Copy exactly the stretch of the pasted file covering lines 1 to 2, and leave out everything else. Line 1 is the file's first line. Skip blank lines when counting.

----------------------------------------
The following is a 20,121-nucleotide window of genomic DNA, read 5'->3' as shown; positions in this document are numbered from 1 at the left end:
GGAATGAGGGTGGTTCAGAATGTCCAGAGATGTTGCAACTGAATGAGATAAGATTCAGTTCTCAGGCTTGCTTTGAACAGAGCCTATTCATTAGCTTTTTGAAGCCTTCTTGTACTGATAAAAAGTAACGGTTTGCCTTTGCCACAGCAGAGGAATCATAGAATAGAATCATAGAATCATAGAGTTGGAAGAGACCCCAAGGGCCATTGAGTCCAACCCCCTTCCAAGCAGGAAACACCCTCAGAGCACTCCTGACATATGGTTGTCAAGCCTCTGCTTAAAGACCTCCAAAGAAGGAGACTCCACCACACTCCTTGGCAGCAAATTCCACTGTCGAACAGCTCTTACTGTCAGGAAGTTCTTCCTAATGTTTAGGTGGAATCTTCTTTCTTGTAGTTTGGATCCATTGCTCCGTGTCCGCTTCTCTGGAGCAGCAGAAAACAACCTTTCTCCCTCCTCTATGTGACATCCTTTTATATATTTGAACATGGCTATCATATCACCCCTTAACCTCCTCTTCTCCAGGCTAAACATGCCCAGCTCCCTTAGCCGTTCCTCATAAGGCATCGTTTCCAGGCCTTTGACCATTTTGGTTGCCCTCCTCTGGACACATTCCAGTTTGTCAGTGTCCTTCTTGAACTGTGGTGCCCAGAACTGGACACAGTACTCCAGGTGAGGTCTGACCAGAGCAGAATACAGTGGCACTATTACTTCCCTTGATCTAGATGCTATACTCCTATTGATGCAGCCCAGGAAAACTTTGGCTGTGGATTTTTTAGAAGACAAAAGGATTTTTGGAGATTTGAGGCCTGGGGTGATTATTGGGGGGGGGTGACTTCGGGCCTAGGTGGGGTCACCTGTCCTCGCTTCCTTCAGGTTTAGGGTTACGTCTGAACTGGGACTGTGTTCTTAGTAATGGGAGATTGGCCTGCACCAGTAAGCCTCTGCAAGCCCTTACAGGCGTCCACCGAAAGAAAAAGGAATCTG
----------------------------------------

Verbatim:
The following is a 20,121-nucleotide window of genomic DNA, read 5'->3' as shown; positions in this document are numbered from 1 at the left end:
GGAATGAGGGTGGTTCAGAATGTCCAGAGATGTTGCAACTGAATGAGATAAGATTCAGTTCTCAGGCTTGCTTTGAACAGAGCCTATTCATTAGCTTTTTGAAGCCTTCTTGTACTGATAAAAAGTAACGGTTTGCCTTTGCCACAGCAGAGGAATCATAGAATAGAATCATAGAATCATAGAGTTGGAAGAGACCCCAAGGGCCATTGAGTCCAACCCCCTTCCAAGCAGGAAACACCCTCAGAGCACTCCTGACATATGGTTGTCAAGCCTCTGCTTAAAGACCTCCAAAGAAGGAGACTCCACCACACTCCTTGGCAGCAAATTCCACTGTCGAACAGCTCTTACTGTCAGGAAGTTCTTCCTAATGTTTAGGTGGAATCTTCTTTCTTGTAGTTTGGATCCATTGCTCCGTGTCCGCTTCTCTGGAGCAGCAGAAAACAACCTTTCTCCCTCCTCTATGTGACATCCTTTTATATATTTGAACATGGCTATCATATCACCCCTTAACCTCCTCTTCTCCAGGCTAAACATGCCCAGCTCCCTTAGCCGTTCCTCATAAGGCATCGTTTCCAGGCCTTTGACCATTTTGGTTGCCCTCCTCTGGACACATTCCAGTTTGTCAGTGTCCTTCTTGAACTGTGGTGCCCAGAACTGGACACAGTACTCCAGGTGAGGTCTGACCAGAGCAGAATACAGTGGCACTATTACTTCCCTTGATCTAGATGCTATACTCCTATTGATGCAGCCCAGGAAAACTTTGGCTGTGGATTTTTTAGAAGACAAAAGGATTTTTGGAGATTTGAGGCCTGGGGTGATTATTGGGGGGGGGTGACTTCGGGCCTAGGTGGGGTCACCTGTCCTCGCTTCCTTCAGGTTTAGGGTTACGTCTGAACTGGGACTGTGTTCTTAGTAATGGGAGATTGGCCTGCACCAGTAAGCCTCTGCAAGCCCTTACAGGCGTCCACCGAAAGAAAAAGGAATCTG